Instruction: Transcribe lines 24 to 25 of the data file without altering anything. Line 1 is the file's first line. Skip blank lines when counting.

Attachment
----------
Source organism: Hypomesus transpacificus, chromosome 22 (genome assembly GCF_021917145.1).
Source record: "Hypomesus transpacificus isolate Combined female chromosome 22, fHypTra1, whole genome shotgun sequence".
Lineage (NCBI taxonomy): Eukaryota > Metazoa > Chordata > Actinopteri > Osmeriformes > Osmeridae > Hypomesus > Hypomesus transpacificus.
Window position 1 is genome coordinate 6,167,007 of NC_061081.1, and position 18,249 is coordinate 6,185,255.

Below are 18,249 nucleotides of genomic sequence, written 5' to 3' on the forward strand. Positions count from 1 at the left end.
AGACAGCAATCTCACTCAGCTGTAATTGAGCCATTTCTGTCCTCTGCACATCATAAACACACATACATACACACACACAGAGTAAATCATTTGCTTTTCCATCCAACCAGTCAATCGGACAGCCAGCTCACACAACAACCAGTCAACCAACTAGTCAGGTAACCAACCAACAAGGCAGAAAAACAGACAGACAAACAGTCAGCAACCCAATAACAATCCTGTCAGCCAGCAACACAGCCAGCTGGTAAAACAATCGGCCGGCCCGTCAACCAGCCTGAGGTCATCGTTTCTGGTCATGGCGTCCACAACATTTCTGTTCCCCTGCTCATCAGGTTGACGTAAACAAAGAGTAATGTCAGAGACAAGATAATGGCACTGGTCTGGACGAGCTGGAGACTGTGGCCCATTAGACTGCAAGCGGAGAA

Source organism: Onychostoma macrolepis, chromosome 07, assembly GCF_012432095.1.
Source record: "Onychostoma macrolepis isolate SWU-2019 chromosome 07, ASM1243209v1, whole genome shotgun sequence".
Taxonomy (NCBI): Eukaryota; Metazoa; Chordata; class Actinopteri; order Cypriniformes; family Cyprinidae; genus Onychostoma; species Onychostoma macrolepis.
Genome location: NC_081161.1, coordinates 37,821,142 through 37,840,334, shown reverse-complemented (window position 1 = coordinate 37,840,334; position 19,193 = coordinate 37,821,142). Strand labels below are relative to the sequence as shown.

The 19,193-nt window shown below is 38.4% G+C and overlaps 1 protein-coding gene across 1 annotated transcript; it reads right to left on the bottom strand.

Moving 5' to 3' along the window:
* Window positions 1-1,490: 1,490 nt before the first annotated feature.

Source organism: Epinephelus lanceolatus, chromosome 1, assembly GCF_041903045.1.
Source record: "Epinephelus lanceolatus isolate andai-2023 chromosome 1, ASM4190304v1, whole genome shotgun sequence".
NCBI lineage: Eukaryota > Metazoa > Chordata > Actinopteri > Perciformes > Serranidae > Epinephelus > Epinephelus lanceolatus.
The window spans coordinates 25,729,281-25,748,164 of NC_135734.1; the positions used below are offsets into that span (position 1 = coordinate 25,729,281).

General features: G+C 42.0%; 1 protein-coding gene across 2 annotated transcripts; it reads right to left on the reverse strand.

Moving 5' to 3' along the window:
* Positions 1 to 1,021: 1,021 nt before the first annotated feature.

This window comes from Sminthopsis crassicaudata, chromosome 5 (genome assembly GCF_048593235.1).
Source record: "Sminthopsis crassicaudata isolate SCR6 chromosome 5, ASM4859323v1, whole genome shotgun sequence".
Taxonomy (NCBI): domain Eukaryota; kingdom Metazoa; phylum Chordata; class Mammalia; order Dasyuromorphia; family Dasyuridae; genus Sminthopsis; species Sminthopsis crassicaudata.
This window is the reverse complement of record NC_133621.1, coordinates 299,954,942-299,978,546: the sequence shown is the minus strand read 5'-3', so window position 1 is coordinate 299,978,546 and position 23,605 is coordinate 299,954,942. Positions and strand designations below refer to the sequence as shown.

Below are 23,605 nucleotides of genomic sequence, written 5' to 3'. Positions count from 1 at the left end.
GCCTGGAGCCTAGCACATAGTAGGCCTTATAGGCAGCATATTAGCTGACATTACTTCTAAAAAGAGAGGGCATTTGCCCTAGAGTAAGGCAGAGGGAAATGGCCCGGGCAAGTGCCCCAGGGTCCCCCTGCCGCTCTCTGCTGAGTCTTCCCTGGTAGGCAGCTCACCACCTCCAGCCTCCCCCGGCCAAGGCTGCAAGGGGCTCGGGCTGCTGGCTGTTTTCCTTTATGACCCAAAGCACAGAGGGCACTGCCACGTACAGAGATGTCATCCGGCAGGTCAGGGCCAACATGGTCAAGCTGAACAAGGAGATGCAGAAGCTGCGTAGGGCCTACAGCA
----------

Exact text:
This window is the reverse complement of record NC_133621.1, coordinates 299,954,942-299,978,546: the sequence shown is the minus strand read 5'-3', so window position 1 is coordinate 299,978,546 and position 23,605 is coordinate 299,954,942. Positions and strand designations below refer to the sequence as shown.

Below are 23,605 nucleotides of genomic sequence, written 5' to 3'. Positions count from 1 at the left end.